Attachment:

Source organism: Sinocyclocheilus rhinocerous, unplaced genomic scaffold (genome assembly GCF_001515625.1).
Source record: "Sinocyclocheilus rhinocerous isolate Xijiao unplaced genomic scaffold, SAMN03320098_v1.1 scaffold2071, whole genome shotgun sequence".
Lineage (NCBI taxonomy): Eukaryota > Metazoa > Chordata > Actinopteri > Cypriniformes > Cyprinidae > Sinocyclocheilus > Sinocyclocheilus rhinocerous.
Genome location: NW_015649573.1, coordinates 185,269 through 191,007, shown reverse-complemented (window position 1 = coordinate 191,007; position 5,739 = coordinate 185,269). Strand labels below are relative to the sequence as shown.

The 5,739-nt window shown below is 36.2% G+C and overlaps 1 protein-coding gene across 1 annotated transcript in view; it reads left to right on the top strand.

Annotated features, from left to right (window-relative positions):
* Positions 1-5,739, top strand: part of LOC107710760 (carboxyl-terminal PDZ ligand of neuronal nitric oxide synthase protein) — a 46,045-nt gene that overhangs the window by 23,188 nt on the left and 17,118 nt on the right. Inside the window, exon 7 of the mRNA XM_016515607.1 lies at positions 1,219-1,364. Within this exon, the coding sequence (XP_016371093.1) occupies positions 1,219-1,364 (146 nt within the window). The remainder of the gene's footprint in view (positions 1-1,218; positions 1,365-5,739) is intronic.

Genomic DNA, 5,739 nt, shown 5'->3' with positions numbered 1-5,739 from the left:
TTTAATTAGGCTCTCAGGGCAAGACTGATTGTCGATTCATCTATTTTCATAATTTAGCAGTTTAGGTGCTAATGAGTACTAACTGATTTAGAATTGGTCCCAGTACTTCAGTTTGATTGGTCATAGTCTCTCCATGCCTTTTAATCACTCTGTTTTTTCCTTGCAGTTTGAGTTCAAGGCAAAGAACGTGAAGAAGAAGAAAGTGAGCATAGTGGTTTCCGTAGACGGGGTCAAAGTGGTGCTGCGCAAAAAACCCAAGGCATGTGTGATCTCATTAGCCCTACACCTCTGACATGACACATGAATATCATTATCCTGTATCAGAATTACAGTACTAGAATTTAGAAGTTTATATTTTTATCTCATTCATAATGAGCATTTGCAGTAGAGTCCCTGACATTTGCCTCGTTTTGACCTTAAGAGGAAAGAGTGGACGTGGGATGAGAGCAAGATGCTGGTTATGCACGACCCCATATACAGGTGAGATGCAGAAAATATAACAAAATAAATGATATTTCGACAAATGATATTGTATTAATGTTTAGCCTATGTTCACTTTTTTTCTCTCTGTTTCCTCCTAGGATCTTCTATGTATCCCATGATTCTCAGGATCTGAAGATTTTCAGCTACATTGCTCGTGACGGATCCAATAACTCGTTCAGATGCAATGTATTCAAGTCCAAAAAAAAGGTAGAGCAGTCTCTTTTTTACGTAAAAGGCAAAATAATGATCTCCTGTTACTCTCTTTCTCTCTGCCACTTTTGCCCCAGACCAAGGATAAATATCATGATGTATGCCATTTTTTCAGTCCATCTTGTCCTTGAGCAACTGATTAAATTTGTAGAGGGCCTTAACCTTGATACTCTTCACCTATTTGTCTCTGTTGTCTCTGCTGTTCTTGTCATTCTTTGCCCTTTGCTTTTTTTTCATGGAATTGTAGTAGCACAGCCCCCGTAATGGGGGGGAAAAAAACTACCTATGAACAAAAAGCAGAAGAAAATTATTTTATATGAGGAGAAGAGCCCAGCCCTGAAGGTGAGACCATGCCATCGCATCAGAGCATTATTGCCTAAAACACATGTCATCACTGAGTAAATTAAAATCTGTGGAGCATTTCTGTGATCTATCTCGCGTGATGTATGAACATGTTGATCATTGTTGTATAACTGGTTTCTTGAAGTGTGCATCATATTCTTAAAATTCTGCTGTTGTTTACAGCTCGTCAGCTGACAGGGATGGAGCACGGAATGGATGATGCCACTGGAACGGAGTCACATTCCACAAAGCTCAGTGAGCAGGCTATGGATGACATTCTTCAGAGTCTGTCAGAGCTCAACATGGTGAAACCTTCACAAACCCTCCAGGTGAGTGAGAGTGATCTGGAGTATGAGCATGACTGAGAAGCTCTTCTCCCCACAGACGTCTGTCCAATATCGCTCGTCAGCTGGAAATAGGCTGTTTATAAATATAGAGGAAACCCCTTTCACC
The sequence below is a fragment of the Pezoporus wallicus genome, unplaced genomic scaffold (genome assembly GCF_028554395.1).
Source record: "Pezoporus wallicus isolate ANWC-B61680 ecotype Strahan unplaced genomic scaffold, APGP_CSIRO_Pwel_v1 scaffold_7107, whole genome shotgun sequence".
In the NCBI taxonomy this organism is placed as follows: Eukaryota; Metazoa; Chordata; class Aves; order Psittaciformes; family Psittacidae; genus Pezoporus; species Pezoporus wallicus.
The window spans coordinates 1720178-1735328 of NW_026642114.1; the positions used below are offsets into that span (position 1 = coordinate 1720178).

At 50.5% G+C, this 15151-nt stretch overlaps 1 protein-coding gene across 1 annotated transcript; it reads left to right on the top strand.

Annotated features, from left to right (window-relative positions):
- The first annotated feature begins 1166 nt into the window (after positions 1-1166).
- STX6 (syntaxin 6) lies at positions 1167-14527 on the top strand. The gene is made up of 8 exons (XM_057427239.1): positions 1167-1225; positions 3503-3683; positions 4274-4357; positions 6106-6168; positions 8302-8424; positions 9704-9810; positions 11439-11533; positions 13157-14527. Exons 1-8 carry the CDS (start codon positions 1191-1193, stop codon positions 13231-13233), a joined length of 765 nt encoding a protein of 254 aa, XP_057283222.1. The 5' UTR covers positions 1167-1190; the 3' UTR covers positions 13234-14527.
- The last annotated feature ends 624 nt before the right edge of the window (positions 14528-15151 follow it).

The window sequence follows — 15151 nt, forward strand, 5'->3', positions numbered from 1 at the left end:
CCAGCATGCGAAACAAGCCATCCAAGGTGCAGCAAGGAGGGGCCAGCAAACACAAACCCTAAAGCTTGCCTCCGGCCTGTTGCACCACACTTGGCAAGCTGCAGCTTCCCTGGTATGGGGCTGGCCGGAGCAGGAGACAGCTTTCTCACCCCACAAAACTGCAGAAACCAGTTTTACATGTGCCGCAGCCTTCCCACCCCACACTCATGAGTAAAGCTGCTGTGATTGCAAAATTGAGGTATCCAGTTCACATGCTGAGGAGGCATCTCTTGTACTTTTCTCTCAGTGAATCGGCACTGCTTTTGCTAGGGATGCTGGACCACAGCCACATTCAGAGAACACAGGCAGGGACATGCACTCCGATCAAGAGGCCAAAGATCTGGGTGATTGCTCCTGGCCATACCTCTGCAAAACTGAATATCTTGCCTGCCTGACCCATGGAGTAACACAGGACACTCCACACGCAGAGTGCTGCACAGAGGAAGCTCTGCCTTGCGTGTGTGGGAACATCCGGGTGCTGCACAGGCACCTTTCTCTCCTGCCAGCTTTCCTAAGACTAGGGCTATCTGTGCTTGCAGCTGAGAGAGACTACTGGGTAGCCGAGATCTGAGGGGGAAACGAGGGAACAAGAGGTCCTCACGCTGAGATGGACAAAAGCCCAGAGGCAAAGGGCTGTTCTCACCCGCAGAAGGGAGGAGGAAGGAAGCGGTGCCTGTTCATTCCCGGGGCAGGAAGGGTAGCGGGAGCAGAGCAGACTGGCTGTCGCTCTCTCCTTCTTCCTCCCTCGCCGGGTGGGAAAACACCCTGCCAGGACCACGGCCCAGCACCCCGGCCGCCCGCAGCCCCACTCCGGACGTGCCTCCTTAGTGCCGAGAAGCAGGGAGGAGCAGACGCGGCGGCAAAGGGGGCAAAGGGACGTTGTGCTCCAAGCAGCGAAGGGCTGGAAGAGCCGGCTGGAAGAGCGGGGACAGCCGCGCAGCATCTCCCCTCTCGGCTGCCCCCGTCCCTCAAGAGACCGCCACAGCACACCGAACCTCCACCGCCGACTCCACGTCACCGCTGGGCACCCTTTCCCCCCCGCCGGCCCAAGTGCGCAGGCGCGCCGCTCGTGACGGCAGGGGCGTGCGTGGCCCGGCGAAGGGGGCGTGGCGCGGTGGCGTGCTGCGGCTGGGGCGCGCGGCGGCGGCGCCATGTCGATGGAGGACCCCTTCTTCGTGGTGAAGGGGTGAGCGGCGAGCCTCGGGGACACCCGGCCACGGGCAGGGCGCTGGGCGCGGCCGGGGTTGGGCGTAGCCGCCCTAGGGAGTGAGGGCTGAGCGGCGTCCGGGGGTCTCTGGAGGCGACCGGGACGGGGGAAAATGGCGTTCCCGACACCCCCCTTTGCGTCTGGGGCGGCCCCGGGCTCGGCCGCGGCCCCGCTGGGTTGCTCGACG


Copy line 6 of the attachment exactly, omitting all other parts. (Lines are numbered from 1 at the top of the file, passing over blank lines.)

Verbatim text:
Annotated features, from left to right (window-relative positions):